Many people dream about winning the lottery.
Bryan Danielson, better known to WWE fans as Daniel Bryan, has been fantasizing about something else for the last few years and his dream finally came true this past week when he was cleared to return to active wrestling after being relegated to the sidelines for the past three years due to concussion issues. Much like his entire pro wrestling career, his story is one of perseverance.
Viewed by most as too small in stature to be a main event headliner for a major pro wrestling company when he first broke onto the scene, Danielson wowed crowds on indy shows with his wrestling wizardry, striking ability and innovative hold combinations developed from passionately studying the business and competing in a variety of places where he was exposed to different styles of the mat sport.
He worked for the New Japan promotion, starred in Ring of Honor and, despite early indifference and some burial booking at times by WWE, Bryan got himself over with the fans in a big way and they eventually forced the company to get on board for an incredible ride that included winning the world title at WrestleMania and the “Yes” phenomenon that spread to several major main stream sports stadiums and arenas.
Neck and head injuries forced Bryan to relinquish titles and eventually put him into retirement as the numerous concussions he suffered throughout his career began to take a toll on him at the same time the company was coming under fire by former wrestlers who joined in an unsuccessful lawsuit against WWE for the concussions sustained by them over the years that they felt the company ignored or downplayed.
When Bryan went down with his last concussion three years ago, Dr. Maroon, the organization’s respected leading physician said he would not clear the diminutive grappler to wrestle. Vince McMahon pushed for an emotional retirement speech on Raw that became wrestling’s version of the infamous Lou Gherig’s “Luckiest Man Alive” farewell.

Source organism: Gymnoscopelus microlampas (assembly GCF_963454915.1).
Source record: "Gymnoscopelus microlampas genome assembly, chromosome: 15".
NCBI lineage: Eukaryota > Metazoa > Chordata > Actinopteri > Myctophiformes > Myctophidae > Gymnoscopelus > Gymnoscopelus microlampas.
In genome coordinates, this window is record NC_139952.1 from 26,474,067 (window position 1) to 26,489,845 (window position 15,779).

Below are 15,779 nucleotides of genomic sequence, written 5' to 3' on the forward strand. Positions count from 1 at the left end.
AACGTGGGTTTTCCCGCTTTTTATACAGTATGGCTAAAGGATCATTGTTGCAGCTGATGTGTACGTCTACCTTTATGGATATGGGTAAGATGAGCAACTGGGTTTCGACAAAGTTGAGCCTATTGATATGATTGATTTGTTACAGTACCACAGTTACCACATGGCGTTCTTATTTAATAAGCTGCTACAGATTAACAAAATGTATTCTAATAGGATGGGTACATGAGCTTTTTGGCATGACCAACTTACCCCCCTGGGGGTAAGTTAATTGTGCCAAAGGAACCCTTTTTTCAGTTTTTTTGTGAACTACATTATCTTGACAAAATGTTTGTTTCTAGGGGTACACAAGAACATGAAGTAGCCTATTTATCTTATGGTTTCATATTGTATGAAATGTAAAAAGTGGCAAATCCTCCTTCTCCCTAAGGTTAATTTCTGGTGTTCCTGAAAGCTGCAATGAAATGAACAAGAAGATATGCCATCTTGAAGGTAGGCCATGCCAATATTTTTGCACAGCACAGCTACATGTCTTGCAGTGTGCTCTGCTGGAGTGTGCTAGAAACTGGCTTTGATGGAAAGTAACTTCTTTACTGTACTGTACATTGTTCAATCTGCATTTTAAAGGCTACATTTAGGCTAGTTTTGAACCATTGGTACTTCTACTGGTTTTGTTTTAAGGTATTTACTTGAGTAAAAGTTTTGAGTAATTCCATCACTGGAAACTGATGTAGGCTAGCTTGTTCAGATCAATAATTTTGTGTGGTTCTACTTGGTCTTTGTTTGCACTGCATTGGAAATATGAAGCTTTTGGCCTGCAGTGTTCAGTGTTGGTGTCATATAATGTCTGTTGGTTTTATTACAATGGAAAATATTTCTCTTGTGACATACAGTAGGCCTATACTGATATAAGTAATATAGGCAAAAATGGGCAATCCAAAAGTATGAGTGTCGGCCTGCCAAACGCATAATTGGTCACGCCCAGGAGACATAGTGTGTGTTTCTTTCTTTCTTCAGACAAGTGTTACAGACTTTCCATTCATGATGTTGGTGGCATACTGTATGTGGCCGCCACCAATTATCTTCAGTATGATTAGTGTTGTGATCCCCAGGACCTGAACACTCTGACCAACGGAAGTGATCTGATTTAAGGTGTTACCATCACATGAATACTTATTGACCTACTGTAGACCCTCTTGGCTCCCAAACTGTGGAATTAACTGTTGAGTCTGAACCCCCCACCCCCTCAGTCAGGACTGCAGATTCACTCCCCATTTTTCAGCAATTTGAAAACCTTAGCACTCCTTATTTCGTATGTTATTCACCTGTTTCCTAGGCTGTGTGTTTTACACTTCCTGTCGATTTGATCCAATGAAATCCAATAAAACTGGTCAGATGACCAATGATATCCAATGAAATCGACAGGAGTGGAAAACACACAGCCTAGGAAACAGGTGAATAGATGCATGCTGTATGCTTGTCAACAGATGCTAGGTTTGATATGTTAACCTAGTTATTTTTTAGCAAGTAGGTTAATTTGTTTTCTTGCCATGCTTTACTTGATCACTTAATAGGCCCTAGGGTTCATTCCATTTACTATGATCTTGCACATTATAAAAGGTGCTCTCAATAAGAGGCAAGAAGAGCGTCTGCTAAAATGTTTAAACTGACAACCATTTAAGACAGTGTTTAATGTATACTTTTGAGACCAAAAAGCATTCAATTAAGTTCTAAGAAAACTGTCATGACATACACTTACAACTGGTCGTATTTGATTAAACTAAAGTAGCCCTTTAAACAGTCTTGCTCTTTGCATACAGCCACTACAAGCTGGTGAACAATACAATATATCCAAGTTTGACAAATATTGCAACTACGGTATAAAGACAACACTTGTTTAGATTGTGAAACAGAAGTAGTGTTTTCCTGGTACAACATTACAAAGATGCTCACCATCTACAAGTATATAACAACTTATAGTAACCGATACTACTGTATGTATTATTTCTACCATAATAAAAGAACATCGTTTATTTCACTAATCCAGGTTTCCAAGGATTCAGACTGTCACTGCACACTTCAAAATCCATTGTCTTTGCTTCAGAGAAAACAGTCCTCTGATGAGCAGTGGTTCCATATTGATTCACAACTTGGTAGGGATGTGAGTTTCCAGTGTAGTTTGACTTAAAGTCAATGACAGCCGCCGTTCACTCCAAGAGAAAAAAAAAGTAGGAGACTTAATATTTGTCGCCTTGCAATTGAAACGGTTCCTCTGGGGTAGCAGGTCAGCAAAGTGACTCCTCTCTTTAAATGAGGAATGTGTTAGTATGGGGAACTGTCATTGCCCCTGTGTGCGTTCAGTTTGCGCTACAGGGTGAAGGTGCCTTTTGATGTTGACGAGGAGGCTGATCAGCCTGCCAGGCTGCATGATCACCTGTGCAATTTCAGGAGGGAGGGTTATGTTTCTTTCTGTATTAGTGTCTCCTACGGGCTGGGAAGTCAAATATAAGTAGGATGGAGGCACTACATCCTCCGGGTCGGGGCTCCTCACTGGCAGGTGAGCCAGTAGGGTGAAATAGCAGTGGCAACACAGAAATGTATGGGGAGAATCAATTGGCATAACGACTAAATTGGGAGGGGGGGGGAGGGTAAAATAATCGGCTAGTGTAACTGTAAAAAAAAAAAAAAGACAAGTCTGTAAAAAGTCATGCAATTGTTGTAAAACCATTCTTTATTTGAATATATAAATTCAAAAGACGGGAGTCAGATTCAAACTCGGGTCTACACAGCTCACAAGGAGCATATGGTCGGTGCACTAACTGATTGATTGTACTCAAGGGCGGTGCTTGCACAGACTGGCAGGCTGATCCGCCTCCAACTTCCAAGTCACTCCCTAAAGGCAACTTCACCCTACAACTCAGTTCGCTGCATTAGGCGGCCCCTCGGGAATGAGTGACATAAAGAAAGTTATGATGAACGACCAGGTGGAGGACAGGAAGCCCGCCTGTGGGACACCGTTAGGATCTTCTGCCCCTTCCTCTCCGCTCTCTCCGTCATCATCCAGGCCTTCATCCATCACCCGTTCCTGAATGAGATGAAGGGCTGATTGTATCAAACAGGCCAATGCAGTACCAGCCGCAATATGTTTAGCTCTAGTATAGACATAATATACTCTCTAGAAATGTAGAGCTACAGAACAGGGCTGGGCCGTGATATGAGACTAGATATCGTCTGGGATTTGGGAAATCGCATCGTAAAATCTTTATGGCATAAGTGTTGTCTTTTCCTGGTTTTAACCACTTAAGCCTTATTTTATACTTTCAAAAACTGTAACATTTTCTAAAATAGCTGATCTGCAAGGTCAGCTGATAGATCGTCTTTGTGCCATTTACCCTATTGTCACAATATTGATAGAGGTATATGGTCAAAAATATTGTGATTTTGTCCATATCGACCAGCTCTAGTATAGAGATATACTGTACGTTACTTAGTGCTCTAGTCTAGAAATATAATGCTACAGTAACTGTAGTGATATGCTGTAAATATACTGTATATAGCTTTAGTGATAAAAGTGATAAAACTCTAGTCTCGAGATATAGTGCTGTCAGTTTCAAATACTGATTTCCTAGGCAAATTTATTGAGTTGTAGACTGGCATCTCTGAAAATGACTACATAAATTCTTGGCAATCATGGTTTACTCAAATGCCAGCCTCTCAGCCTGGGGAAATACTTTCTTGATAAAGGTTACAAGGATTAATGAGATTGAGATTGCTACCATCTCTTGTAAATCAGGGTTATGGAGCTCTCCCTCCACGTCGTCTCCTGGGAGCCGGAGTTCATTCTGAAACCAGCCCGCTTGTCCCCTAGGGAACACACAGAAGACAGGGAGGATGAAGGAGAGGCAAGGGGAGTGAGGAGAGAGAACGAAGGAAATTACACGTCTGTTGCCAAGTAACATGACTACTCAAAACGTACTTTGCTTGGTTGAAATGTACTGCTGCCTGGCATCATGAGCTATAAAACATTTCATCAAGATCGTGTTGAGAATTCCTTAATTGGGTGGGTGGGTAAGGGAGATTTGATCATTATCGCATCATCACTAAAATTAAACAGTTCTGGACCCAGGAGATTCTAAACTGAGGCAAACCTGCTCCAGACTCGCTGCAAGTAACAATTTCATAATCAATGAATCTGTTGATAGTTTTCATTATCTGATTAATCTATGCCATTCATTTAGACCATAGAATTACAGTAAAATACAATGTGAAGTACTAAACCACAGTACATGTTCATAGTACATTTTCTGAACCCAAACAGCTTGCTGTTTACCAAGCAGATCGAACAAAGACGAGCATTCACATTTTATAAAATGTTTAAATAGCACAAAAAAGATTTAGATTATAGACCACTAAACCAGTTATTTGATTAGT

At that point (and there is a lot more to the entire story-the details of which one can read in this week’s Wrestling Observer Newsletter), Bryan went on a rollercoaster ride of making plans to do other things to get away from his mistress, the wrestling profession, working through major depression and eventually plotting to try various treatments that might heal his injured brain and allow him to find enough evidence to convince enough doctors to convince Maroon that he was okay to wrestle again. He was relentless in his drive to heel his body and his brain.
Bryan’s unending efforts included treatments in a Hyperbaric Chamber, something legendary quarterback Joe Namath has been a big proponent of as a way to help heel his brain and increase cognitive function after he suffered from post-concussion syndrome at the end of his NFL career. While the AMA does not yet endorse it, and there is no way yet of proving it was a definitive deciding factor in Bryan’s improvement on cognitive testing, the treatments seem to be gaining in popularity. Several doctors were willing to clear Bryan, but it wasn’t until this past week that the one that mattered, Dr. Maroon, was convinced.
With Bryan’s clearance to wrestle, there was no time wasted as he got physically involved in an angle with Sami Zayn and Kevin Owens on Smackdown this past week. Though he held his own for a spurt and looked like he had never been away, eventually the dastardly duo took over and put the hurt on Bryan to the point where he was stretchered out on the night of his big return in classic pro wrestling fashion. That looks to be leading to a big tag team match at WM 34 where Bryan will team with Shane McMahon against Zayn and Owens. Judging by the fan reaction Bryan got for his announced clearance, his return may be just the boost the Mania card needs to make this a must-see show.
There is likely to be close monitoring of Bryan after each of his matches. How often he wrestles and how much of a push he might get as a top talent will probably depend on how quickly he establishes that he can endure the normal physical punishment a typical pro wrestler takes on a given night. Concussion protocols will likely be followed very closely if there is the slightest hint of head trauma. Let’s hope his dream of returning to the squared circle does not become a nightmare.
Raw saw Brock Lesnar return this past Monday and attack the suspended Roman Reigns in a strong, well-designed angle that had the crowd booing Reigns less and cheering him more, but not at the level the company would like it to be this close to Mania. After defying Kurt Angle and a group of Texas Marshalls, or at least some folks dressed as such, Reigns was subdued and handcuffed. Lesnar took full advantage and put a lot of hurt on his Mania adversary leading to Reigns being carried out on a stretcher and Lesnar dumping Roman off the gurney.